• 30 The scantlings and types of materials used in the construction of wooden lifeboats shall be in accordance with Table I to this Schedule, but the following native grown materials may be substituted:

    • (a) in Nova Scotia,

      • (i) the keel, sternpost, timbers, gunwale and hog piece may be oak,

      • (ii) the stem may be juniper or oak,

      • (iii) the thwart knees and breast hooks may be oak or juniper crooks,

      • (iv) the planking may be white pine, and

      • (v) the sheerstrake may be oak;

    • (b) in Ontario,

      • (i) the keel, stem, sternpost, timbers, gunwales, hog piece, thwart knees and breast hooks may be oak,

      • (ii) the planking may be white pine, cypress or cedar, and

      • (iii) the sheerstrake may be oak;

    • (c) in British Columbia,

      • (i) the thwart knees may be vine maple,

      • (ii) the stem, sternpost and keel may be gum wood,

      • (iii) the planking may be B.C. cedar or pine, and

      • (iv) the sheerstrake may be oak.

Lifting Hooks

    • 31 (1) Lifeboat lifting hooks and their attachments shall be in accordance with Tables III, IV, V, VI and VII to this Schedule, but alternatives to the requirements set out in Table VII will be given consideration by the Board.

    • (2) Where lifeboat lifting hooks are not in a vertical line with the falls, Type A keel connections as shown in Table V to this Schedule shall be used and the gangboards shall be slotted.

    • (3) In steel lifeboats the lifting hooks shall be connected to sling plates secured to the keel or centre girder by riveting or some other approved method of fastening.

    • (4) Where the fitting of lifeboat disengaging gear is adopted in lieu of standard lifting hooks, it shall comply with Part VI of this Schedule.

Wooden Lifeboats

  • 32 Wood used in the construction of lifeboats shall be of best quality, free from sapwood, checks and objectionable knots.

    • 33 (1) Stems and sternposts shall be rabbeted so as to receive the butt edges of the planks and to permit caulking but the length of the rabbet shall not exceed the thickness of the plank.

    • (2) Stems and sternposts shall not project above the gunwale more than is necessary for the securing of the upper breast hook and shall be so shaped so as to minimize risk of fouling by rope or wreckage.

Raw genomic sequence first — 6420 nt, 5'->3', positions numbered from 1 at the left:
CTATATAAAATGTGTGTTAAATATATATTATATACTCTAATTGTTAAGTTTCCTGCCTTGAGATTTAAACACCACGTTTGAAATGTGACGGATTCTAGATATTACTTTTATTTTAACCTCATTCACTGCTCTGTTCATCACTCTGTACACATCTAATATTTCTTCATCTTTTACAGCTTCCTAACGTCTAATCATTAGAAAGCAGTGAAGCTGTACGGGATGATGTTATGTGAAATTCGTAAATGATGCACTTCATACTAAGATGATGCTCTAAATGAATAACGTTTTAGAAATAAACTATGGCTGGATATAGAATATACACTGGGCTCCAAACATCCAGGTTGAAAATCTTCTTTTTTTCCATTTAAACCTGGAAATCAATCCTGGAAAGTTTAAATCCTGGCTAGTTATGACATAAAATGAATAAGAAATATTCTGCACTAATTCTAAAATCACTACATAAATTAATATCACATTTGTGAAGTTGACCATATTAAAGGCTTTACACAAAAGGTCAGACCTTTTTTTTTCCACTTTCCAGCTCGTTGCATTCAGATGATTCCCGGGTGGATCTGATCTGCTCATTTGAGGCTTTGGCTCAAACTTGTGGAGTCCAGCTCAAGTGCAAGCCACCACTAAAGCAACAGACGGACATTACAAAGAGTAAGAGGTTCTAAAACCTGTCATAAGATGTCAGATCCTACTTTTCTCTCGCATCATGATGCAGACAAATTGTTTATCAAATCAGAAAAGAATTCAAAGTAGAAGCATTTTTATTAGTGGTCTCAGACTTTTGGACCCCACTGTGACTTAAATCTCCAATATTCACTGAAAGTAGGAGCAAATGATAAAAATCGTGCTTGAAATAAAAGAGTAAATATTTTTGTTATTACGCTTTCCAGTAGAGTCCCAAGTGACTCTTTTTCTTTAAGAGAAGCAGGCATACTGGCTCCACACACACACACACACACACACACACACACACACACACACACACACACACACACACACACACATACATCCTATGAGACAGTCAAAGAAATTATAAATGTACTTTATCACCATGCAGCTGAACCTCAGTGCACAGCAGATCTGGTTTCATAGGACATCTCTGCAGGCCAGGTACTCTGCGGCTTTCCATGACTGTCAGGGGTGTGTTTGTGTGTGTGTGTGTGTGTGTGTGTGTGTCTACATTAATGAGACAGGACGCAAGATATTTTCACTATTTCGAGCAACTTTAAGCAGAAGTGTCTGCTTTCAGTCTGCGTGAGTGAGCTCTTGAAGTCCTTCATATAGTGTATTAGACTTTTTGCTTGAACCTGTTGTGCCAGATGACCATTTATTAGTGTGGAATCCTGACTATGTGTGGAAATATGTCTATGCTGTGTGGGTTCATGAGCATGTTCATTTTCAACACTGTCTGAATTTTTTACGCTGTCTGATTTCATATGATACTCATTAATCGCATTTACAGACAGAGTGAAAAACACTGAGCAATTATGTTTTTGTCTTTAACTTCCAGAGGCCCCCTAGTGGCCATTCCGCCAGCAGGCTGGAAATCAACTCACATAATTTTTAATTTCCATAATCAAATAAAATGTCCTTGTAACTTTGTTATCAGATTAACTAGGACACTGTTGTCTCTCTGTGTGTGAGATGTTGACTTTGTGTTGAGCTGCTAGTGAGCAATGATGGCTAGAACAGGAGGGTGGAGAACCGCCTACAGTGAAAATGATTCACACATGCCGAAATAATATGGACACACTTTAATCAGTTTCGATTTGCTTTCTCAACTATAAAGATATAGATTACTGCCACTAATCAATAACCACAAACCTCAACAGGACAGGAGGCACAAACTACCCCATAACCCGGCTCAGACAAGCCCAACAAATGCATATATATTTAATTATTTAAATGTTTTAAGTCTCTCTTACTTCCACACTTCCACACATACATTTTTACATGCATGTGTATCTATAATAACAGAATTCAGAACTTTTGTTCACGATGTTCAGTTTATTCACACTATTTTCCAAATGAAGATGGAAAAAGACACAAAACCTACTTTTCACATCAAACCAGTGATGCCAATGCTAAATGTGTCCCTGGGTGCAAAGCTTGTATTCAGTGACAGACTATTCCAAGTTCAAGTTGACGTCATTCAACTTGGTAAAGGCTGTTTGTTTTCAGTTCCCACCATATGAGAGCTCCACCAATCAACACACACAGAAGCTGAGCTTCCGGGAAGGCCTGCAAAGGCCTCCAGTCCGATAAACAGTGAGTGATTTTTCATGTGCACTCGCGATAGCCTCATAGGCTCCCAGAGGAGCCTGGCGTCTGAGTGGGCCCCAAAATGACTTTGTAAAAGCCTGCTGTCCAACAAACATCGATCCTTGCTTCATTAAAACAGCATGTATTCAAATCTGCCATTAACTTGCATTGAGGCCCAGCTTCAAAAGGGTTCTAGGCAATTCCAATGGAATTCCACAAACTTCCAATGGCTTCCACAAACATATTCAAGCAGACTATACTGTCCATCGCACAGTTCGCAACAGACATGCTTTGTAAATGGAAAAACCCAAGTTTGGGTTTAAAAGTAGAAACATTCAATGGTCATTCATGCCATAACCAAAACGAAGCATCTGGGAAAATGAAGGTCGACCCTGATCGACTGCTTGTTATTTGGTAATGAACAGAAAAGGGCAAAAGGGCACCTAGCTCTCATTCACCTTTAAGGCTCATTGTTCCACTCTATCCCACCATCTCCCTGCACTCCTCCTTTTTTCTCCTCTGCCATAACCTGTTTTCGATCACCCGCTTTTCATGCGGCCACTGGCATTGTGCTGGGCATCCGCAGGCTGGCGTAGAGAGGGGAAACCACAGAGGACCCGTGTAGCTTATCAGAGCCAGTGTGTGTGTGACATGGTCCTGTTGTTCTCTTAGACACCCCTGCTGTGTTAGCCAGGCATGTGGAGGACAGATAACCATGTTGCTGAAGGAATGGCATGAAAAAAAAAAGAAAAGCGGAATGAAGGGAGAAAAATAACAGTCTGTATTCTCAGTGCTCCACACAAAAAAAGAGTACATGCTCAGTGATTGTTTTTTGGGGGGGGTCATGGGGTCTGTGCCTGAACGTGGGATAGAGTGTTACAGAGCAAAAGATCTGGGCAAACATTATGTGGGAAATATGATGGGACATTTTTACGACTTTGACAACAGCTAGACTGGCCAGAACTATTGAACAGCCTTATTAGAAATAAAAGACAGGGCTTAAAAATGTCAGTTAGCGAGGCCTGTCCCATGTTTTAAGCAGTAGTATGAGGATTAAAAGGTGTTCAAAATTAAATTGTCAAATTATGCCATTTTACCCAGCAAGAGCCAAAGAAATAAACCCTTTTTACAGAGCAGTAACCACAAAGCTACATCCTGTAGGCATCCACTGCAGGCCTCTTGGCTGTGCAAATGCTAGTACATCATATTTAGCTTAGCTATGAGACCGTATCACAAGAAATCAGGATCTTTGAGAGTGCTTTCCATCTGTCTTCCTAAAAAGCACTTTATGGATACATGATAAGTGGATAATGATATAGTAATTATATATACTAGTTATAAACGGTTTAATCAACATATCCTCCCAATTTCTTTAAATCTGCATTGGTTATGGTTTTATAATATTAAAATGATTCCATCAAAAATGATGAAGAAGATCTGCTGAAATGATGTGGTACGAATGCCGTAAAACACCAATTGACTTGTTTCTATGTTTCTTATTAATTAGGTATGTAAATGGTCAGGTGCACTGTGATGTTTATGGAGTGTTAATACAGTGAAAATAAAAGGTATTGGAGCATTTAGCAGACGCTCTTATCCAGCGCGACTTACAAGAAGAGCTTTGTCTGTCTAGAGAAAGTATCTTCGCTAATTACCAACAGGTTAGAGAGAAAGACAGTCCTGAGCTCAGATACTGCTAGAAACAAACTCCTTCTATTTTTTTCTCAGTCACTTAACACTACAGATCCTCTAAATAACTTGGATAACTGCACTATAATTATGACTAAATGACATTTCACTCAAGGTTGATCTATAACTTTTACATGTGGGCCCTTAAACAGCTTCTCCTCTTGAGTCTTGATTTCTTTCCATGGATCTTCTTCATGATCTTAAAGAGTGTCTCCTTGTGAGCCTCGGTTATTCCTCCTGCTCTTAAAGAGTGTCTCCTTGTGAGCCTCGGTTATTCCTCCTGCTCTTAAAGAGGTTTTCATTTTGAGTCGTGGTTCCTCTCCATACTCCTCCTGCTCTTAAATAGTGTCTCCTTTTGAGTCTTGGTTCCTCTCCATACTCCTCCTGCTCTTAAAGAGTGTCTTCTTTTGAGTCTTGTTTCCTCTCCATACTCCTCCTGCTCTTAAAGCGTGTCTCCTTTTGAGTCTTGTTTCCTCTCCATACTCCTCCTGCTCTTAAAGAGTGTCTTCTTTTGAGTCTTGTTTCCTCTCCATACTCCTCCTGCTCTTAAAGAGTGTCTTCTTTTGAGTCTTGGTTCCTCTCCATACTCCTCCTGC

• 34 Aprons shall provide a 75 mm faying surface for the plank ends and shall be capable of receiving the required double fastenings therefor.

  • 35 Deadwoods shall be properly scarphed to apron and keelson.

    • 36 (1) Keels shall be in one length and shall be scarphed, vertically or horizontally, to stem and sternpost.

    • (2) Vertical scarphs shall be secured by five clenched nails and horizontal or flat scarphs shall be properly lipped and secured by at least two through fastenings.

  • 37 Stem bands shall be galvanized iron and shall extend from the breast hook over the stem head to the keel plate or 610 mm abaft the scarph.

  • 38 Planking in clinker-built lifeboats shall not exceed 140 mm in width, except that the four strakes next to the keel may be

    • (a) two at 178 mm,

    • (b) one at 165 mm, and

    • (c) one at 152 mm,

    but in lifeboats 5.5 m in length and under, these dimensions shall be reduced by 25 mm.

  • 39 Planking in clinker-built lifeboats shall be in long lengths with

    • (a) efficient shift of butts;

    • (b) at least two strakes between butts in the same timber space; and

    • (c) landings of at least 19 mm.

  • 40 Proposals for the construction of carved-built lifeboats may be considered by the Board.

  • 41 Timbers shall be bent to shape and fitted in one length from gunwale to gunwale, except at the extreme ends of the lifeboat and shall not exceed 152 mm centre to centre.

  • 42 Keelsons shall be in one length and shall overlap the deadwoods to take the sling plates.

  • 43 Keelsons shall not be cut to form a mast socket.

    • 44 (1) Bilge stringers and risings shall, where possible, be fitted in one length and secured at each timber with either a through fastening or a brass screw.